Non-OPEC decline rates to remain stable

Through operational excellence programs and smart spending, operators have managed to maximize production and improve efficiencies, bucking expectations of an increase in decline rates, according to a new report from Wood Mackenzie.

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DRILLING & PRODUCTION

BeaubouefBruce BeaubouefHouston

Through operational excellence programs and smart spending, operators have managed to maximize production and improve efficiencies, bucking expectations of an increase in decline rates, according to a new report from Wood Mackenzie.

In fact, non-OPEC decline rates have remained stable since 2015. The new report, “Non-OPEC Decline Rates: Lower for Longer,” looks at the factors influencing this stability, how long it can be maintained, and the impact future shifting decline rates may have on the oil market.

Dr. Patrick Gibson, Research Director, Global Oil Supply, at Wood Mackenzie, said: “Decline rates are a critical factor influencing the current rebalancing of the oil market and price recovery. A 50% cut in investment in non-OPEC producing oil fields and a dwindling pipeline of new projects since the price crash should have led to progressively steeper decline rates. Nonetheless, decline rates have held steady at around 5% since 2015 and we expect they will remain at this level until 2020.”

Wood Mackenzie’s analysis shows that, annual decline rates for conventional fields peaked at nearly 7% during the last decade, or 2.4 MMb/d per year. However in 2014, they reached an historical low of just 3.6%, or 1.2 MMb/d. The price collapse saw decline rates increase to 5.1%, or 1.9 MMb/d in 2015, on the back of steep spending cuts. Decline rates have stayed at around that level since.

“Stable rates of non-OPEC decline is a disappointing story for those looking for significant price support coming from declining conventional production,” Gibson said. He added that improved operating efficiency and focused capital expenditure (capex) have helped maintain decline rates at current levels. Operators have maximized production rates by focusing on the best-performing wells, as well as targeting processes and maintenance programs so uptime is increased.

“Careful budgeting is also in play,” Gibson noted. “Slashed capex now predominantly targets short-cycle opportunities with high returns potential, while development plans and service-sector cost cuts have bolstered spending efficiency.”

While some shorter-term measures may relax, longer-term factors, such as increased production from ‘zero decline’ assets and early-life assets, will help keep decline rates steady. Wood Mackenzie says that its analysis shows early-life assets increasing their proportion of production from 6% in 2010 to 30% by 2020. The lower decline rates of these assets counter-acts the higher declines of more mature assets.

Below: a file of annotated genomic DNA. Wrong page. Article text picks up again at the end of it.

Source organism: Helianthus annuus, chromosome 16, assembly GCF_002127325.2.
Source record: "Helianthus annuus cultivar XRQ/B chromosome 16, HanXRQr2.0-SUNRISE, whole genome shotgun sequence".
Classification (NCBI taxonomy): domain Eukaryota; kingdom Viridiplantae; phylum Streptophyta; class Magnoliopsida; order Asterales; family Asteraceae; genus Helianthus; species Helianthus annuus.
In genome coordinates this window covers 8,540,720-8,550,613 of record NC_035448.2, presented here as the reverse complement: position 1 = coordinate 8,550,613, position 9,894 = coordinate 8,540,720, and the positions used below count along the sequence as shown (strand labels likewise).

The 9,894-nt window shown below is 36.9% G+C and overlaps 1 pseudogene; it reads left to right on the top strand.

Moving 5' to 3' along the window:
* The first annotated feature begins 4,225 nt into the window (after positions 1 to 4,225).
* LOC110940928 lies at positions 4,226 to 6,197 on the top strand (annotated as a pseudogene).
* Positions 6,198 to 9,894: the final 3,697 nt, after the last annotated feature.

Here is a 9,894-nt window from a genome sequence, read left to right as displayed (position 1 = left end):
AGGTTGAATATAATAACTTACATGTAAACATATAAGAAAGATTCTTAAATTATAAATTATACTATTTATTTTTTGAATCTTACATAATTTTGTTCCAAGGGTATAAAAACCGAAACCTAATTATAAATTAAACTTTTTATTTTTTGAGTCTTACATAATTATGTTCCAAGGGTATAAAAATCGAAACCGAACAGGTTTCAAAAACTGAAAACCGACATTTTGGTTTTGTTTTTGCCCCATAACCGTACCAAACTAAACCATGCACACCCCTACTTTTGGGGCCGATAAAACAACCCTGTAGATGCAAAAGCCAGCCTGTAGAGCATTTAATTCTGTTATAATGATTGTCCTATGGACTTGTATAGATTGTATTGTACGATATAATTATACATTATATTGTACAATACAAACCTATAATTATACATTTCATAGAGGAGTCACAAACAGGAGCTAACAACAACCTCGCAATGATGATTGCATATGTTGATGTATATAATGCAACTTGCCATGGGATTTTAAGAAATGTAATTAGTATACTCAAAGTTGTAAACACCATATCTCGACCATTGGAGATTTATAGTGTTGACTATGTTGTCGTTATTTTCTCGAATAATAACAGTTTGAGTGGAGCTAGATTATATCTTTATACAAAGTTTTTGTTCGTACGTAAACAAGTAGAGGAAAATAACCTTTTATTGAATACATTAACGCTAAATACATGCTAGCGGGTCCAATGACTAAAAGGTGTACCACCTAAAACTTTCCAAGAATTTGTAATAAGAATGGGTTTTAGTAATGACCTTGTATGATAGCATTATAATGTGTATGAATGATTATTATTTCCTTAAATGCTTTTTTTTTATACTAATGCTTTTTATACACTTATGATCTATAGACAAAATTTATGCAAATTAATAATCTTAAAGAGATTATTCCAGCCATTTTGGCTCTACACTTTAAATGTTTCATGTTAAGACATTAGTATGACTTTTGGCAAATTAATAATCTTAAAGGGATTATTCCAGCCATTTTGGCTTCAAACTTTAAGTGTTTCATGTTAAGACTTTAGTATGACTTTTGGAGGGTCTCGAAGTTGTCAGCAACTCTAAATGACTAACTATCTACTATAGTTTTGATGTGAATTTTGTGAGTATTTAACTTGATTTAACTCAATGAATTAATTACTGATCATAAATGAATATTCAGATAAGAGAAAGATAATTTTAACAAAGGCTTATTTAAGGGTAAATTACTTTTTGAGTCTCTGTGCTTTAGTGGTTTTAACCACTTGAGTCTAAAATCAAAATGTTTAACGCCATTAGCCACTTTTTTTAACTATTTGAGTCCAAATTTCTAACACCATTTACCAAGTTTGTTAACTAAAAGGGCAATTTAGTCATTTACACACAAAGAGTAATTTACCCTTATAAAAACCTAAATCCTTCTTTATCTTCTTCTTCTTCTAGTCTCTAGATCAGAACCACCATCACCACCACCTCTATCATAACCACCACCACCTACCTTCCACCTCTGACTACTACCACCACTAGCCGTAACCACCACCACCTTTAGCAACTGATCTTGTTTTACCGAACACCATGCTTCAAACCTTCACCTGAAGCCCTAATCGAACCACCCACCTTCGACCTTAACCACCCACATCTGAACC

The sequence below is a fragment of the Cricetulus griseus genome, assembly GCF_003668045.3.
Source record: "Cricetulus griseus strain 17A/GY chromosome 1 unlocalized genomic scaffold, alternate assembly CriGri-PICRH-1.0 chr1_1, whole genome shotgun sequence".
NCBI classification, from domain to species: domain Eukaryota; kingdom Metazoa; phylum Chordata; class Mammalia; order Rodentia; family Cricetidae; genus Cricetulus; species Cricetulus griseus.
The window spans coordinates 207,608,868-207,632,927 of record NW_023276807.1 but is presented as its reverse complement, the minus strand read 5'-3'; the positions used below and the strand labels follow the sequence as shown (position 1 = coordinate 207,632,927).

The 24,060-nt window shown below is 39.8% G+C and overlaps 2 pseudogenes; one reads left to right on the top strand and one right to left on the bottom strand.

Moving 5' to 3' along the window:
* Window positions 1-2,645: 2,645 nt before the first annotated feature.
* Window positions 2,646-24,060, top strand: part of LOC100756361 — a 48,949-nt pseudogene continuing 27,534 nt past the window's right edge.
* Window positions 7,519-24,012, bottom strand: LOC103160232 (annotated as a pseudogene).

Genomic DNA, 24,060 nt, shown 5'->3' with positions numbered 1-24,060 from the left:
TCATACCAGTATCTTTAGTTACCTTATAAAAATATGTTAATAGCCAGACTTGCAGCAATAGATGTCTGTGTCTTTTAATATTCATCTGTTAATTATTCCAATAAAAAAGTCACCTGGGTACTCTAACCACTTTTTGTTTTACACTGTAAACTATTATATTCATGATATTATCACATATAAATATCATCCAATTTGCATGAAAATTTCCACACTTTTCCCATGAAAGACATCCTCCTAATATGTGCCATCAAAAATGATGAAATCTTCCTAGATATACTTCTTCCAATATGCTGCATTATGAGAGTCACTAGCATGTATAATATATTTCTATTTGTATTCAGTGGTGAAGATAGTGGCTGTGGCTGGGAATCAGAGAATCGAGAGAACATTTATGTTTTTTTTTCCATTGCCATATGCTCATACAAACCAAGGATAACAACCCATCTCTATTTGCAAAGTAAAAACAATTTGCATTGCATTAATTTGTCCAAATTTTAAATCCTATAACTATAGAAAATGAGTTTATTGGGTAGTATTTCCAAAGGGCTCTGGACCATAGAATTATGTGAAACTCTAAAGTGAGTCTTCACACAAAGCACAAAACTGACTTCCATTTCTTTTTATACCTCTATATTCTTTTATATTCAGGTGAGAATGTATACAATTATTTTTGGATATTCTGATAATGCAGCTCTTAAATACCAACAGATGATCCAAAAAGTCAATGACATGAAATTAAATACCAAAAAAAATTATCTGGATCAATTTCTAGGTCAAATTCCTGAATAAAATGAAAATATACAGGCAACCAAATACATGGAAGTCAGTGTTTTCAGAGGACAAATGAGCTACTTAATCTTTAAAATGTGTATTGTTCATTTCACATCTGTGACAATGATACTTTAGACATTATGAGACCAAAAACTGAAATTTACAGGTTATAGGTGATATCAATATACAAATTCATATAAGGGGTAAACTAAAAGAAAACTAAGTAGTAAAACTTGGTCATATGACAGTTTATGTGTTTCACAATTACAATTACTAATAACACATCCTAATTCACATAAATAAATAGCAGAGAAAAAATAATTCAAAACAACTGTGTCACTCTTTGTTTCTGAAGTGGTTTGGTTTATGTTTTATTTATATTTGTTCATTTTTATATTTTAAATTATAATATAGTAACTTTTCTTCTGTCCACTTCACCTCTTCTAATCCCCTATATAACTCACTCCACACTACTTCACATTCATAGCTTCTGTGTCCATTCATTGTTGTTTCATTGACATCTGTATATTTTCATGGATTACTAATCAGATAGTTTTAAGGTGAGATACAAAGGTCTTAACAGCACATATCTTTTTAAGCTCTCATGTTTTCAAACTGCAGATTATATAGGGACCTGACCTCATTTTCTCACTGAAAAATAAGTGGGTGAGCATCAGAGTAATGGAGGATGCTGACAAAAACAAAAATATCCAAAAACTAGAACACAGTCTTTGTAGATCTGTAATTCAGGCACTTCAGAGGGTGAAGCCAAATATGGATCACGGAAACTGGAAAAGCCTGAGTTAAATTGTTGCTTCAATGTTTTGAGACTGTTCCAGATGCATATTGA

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New reports see lower offshore oilfield equipment spending in 2017-2021

The latest update to the Westwod Energy’s World Oilfield Equipment Market Forecast shows little movement in global spending expectations over the next five years. Thus far, the report notes that 2017 has seen a strengthening onshore rig count, led by US activity, but firms within the offshore sector have seen little abatement to the challenges presented over recent years.

The contrast between the equipment and service sectors is very evident, the report notes. Westwood’s recent Drilling & Well Services Market Forecast showed a sharper decline since the downturn but with a stronger growth outlook to 2021. The oilfield equipment sector, on the other hand, has been better-supported by backlogs since 2014 but faces a period of suppressed activity in the near-term.

Some of the report’s key conclusions include:

• Global expenditure to increase at 0.7% CAGR over the forecast – down from 1.1% last quarter.

• Offshore expenditure will total $244 billion over 2017-2021 – $9.5 billion lower than the previous forecast.

• Rising onshore expenditure (US driven) will be offset by declining offshore spend.

• Pricing pressures in the US onshore basins have cooled somewhat, though activity remains strong.

E&P related spend to account for 75% of global forecast total, up from 70% over 2012-2016.

“Canada’s oil sands and Brazil’s deepwater presalt play are adding a growing proportion of production, significant enough to offset global decline rates,” Gibson observed. “The oil sands alone could reduce decline rates by as much as 0.6% in 2020.”

Technology will also play a role in maintaining stable decline rates, as evidenced by developments in horizontal drilling, hydraulic fracturing, enhanced oil recovery techniques and CO2 flooding in the US, Canada, and Russia.

Beyond 2020, Wood Mackenzie expects decline rates will return to the historical norm of around 6%, and higher oil prices will be needed to incentivize investment in new production to meet a widening supply gap. Even moderate swings in average annual decline rates are capable of influencing the market; the rate of decline for non-OPEC fields is crucial to the global supply picture, the report notes. Even a 1% shift in annual global decline rates would have a significant effect on supply, potentially adding or removing 2 MMb/d by 2021.

“Our current modelling shows stable decline rates until 2020, then a widening to 6% in 2021,” Gibson said. “Although the present picture is one of resilience and smart spending, further gains remain unlikely. With investment so low, the industry is potentially storing up problems for supply that will not become apparent until after the end of the decade.”

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